I am Martha Richmond, a Cambridge student working at Caltech in John Eiler’s lab this summer, doing an internship on the SURF program. Here, I am researching whether the paleothermometer technique (using clumped isotopes) can be used for understanding the modern day application of temperature dependent sex determination in reptiles. In order to do this, I will need empty egg shells from hatched reptiles of known sex. These could be anything from leopard geckos to turtles!
Do you happen to have any samples (egg shells of known sex) that I would be able to access? Or perhaps if not, do you have any contacts that may be useful, a breeder perhaps?
This research is hopefully going to help conservation efforts in the future, of which I am extremely passionate about protecting species with the climatic changes we face today. It will be used to see if global warming is reducing the reproductive capacity of the species, generating conservation data.
If you are interested in helping in any way, please do get in touch or leave a contact number because I would love to speak with you. Perhaps we could organise a zoom meeting to discuss further?
Thank you so much,
This is a really interesting project, and I am sure the community would be more than happy to help. However, I do have one question regarding:
The overwhelming majority of eggs you would receive from the reptile community will come from captive bred animals, where the eggs have been incubated in a controlled environment. The small percentage that don’t use incubators still are not leaving their animals open to the elements of the outside world.
Can you explain how captive bred eggs can be of use to you here?
Hey, thank you so much for your reply!
I am only here for the summer, doing a 10 week research project, and so I will be using captive bred samples (achievable in the short time-frame), and here I will be aiming to prove that this particular technique can generate the correct known temperature of incubation (ideal in captive bred animals). If it does, then other members of my group can further the research to extend it to more wild environments. This will only be step one of the goal, but still important- its a start!
Thank you so much for your interest in my project,
Sounds to me like they’re more so trying to gain a better understanding of temperature determined sex, and then using that to draw hypothesis on how global warming is impacting or will be impacting species in the wild, If we continue down the path we’re going. So the eggs from the controlled environment are simply going to help them further the understanding to draw these hypothesis, is my best guess.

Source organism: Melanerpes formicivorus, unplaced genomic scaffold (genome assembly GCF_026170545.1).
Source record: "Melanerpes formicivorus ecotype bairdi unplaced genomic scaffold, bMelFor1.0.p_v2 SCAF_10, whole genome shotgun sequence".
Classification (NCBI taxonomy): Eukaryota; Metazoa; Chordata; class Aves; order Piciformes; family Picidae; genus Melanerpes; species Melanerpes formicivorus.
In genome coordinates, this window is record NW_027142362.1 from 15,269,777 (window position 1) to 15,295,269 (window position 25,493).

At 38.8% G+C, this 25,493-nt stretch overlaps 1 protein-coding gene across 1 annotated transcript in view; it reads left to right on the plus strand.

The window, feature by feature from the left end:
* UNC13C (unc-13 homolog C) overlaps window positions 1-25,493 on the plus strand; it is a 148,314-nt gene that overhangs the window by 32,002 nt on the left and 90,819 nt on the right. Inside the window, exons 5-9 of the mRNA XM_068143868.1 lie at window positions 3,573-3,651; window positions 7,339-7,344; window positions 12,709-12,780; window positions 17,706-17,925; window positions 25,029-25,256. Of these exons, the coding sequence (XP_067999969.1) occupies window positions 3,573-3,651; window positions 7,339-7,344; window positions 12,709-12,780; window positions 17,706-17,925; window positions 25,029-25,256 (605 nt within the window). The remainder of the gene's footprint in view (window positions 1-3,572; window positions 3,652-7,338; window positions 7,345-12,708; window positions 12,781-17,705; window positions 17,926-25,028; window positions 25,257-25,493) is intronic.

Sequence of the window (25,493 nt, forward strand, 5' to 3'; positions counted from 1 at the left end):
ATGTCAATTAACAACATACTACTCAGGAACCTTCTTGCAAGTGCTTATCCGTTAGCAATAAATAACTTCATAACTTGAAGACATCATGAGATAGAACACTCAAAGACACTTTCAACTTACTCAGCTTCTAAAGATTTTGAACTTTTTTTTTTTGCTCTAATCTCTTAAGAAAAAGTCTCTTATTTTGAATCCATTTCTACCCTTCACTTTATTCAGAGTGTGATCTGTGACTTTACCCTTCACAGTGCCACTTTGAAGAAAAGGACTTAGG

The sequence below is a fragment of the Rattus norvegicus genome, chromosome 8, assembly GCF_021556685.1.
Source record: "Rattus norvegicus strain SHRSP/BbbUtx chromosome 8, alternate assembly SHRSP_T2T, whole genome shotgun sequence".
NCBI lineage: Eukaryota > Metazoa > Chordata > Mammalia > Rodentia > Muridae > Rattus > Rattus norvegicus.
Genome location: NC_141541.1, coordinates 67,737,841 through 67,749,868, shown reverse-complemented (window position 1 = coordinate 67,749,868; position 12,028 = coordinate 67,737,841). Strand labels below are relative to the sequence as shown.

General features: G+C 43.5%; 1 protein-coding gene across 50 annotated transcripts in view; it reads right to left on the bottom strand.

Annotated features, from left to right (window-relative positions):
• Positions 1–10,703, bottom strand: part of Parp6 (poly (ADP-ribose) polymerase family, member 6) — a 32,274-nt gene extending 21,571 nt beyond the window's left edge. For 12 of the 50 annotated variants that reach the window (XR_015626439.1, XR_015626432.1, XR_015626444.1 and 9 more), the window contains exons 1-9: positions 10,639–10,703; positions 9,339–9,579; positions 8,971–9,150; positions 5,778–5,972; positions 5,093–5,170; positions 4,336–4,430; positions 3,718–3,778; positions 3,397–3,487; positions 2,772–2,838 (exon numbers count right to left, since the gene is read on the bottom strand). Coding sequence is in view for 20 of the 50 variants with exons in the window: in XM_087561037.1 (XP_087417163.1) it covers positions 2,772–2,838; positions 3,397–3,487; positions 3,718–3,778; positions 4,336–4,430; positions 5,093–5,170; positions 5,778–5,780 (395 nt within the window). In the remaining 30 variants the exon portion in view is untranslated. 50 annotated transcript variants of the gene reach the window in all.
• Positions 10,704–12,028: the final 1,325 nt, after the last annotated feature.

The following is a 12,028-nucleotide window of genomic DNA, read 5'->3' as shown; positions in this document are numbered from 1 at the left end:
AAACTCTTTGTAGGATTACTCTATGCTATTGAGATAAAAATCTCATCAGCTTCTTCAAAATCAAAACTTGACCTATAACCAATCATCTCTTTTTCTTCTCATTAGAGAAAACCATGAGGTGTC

Exactly, I am seeing whether the technique itself/ equipment works to study this, and if it does, then its application will be greatly useful in the future!
Interesting project. I’m always in favor of improving our knowledge about the natural world. Small steps can and do lead to big gains in understanding.
Question: how are you asking that these empty eggshells be prepped and shipped?
Indeed, and I commend your efforts!
Please keep us up to date on your progress
Are you only looking for eggs of species that are temperature sexed or eggs of all species of reptiles? I personally don’t have any eggs of temperature sexed babies this year.
Thank you for your interest! The empty egg shells can just be sent in the mail as they are- my lab will pay the shipping fee etc, and if you’d like you can be named as a co-author in the paper at the end! Ideally we would need information about what temperature and conditions the eggs were incubated in, and if possible what sex offspring came out of the eggs (if not the individual eggs, the sex ratio of the clutch). Though if the sexes are unknown, the egg shells would still be useful towards the project to calibrate the equipment etc.
Thank you again for your help and support!
Yes, unfortunately, they do need to be from temperature sexed species. Thank you for your interest though!
Alas, my corn snakes are not temperature sexed. Best of luck to you, @mrichmond. We hope you have success in gaining and sharing new information!
No worries. If you happen to know anyone who would have some samples I could use, it would be amazing for you to pass on my contact details. My email is firstname.lastname@example.org, and my phone is +44 7495 028 496